Going green – more to come from solid-state lighting

Energy-efficient lighting is essential to any office or production facility and breakthroughs in green LEDs could be a game changer.
24 January 2024

If you thought that today’s office lighting was good, wait until breakthroughs in green LEDs hit the mainstream.

Much has been said about the role of LEDs in creating energy-efficient lighting. And, without a doubt, it’s a technology worth celebrating. But the story isn’t over yet, as researchers in the US believe that they’ve found a pathway to unlock even more energy-efficient LED lighting by plugging the so-called green gap.

The white LED bulbs that are all around us today are mostly based on blue light emitters covered with a layer of yellow (or sometimes separate green and red) phosphor. The photoluminescent coating absorbs some of the blue-LED emission and reemits yellow (or green and red) light to produce a white glow when the colors combine.


LED lighting has been credited with saving vast amounts of energy as solid-state emitters convert more energy into light compared with incandescent bulbs, which radiate large amounts of heat. The payback time for businesses that switch from using incandescent bulbs to energy-efficient LED lighting can be as little as 12 months or less.

However, the phosphor-based color mixing process, known as down-conversion, has its downsides. Firstly, there’s an energy penalty involved in turning high-energy blue light into lower-energy emission at longer wavelengths – in this case, yellow light. Regular white light LEDs emit around seven times more heat than light, according to reports.

The good news is that there’s a way to side-step these losses by using individual red, green, and blue LED chips to produce energy-efficient lighting.

Solid state white lighting featuring blue LEDs and phosphor coatings is said to have a theoretical luminous efficiency of 255 lumens/watt compared with 408 lumens/watt for devices based on individual color mixed elements. For comparison, incandescent bulbs – even halogen-based lamps – top out at around 20-25 lumens/watt, in practice.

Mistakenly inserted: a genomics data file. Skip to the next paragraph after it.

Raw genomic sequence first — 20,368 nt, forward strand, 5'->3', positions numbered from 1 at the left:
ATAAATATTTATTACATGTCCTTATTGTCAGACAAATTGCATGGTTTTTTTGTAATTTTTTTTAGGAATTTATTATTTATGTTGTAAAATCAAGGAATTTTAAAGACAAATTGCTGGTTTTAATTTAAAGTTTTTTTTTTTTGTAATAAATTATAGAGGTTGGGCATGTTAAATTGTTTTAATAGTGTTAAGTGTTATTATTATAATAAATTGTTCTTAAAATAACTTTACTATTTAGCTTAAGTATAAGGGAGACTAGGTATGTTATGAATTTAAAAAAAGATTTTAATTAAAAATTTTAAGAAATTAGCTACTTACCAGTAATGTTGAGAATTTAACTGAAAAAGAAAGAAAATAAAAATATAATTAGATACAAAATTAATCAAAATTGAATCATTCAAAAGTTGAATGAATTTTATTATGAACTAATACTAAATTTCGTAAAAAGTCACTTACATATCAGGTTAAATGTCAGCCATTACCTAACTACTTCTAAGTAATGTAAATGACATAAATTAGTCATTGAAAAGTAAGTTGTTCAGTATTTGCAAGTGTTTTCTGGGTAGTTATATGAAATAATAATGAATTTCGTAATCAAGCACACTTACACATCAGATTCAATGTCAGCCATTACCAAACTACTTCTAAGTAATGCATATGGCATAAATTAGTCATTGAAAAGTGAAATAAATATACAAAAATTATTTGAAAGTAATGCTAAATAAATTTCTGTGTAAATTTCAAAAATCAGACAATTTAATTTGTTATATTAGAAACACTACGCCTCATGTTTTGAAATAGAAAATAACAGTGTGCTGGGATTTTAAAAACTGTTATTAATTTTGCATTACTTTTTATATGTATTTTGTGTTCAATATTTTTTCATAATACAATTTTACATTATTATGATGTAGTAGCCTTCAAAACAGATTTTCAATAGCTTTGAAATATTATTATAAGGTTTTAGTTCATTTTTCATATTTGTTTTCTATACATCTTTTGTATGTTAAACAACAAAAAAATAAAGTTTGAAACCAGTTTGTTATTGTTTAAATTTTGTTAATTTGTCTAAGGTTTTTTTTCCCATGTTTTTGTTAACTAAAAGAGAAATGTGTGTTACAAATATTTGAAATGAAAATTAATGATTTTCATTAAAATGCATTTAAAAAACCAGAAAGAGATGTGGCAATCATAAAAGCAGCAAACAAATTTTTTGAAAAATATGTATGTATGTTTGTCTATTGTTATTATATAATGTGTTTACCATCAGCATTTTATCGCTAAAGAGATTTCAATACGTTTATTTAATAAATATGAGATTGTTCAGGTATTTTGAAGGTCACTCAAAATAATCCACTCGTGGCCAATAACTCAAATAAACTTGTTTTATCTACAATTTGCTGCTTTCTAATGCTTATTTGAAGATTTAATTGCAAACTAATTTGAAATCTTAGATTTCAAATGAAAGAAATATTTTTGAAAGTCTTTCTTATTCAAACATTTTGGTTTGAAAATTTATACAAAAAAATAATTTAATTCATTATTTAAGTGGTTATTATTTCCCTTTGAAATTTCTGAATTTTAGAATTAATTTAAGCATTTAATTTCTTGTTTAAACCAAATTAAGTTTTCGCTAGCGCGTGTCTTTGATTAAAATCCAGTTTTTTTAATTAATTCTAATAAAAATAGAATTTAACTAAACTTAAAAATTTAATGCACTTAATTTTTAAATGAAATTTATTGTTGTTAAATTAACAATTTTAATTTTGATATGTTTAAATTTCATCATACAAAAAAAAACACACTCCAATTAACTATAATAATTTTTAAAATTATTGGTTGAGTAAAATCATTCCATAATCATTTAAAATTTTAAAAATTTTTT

There are other reasons to avoid using phosphor coatings, as they can degrade over time and add to the packaging costs of the device. And, having mentioned these drawbacks, it’s only right to point out that color-mixed LEDs have their own issues as well – principally concerning the emission of green light, which is why the latest news has raised hopes amongst developers.

Typically, pushing more current through green LEDs – to make them brighter – produces an effect referred to as LED droop, which dims performance. But the researchers, based at the Innovative COmpound semiconductoR LABoratory (ICORLAB) in the US, believe that they’ve found a way to grow the necessary compound semiconductor layer with fewer defects to avoid such a scenario.

Looking ahead, they believe that the development of higher-performance green LEDs could unlock a 3x boost in the efficiency of white light LEDs compared with devices that are available today.

Don’t forget to turn off the lights

Innovations in solid-state lighting are welcome, helping to reduce energy costs at facilities. However, building management systems have an important role to play too in making offices and other business premises cheaper to run.

Using motion sensors to turn lights off when rooms and corridors are empty can further reduce the amount of energy consumed by buildings. What’s more, collecting occupancy sensor data can help building managers to determine how often different parts of the facility are being used.

Analysts credit LED lighting as saving millions of tons of CO2 emissions compared with the continued use of incandescent bulbs and fluorescent tubes. However, the challenge is being able to raise the efficiency of solid-state devices to keep up with the increased demand for lighting globally.

The International Energy Agency (IEA) reports that despite the falling carbon intensity of electricity, CO2 emissions from lighting rose slightly in 2022, which makes breakthroughs in green LEDs all the more important.

“To stay on track with the Net Zero Scenario, all lighting sales need to be LED technology by 2025, with higher efficacy levels by 2030,” writes the IEA in its analysis of lighting use in buildings. “Although the trend towards LED technology is positive, governments need to continue their efforts to realise this goal.”

Global electricity consumption in lighting needs to fall to 1041.45 TWh for services and 325.43 TWh for residential by 2030, which represents a reduction of around 20 – 30% from current levels.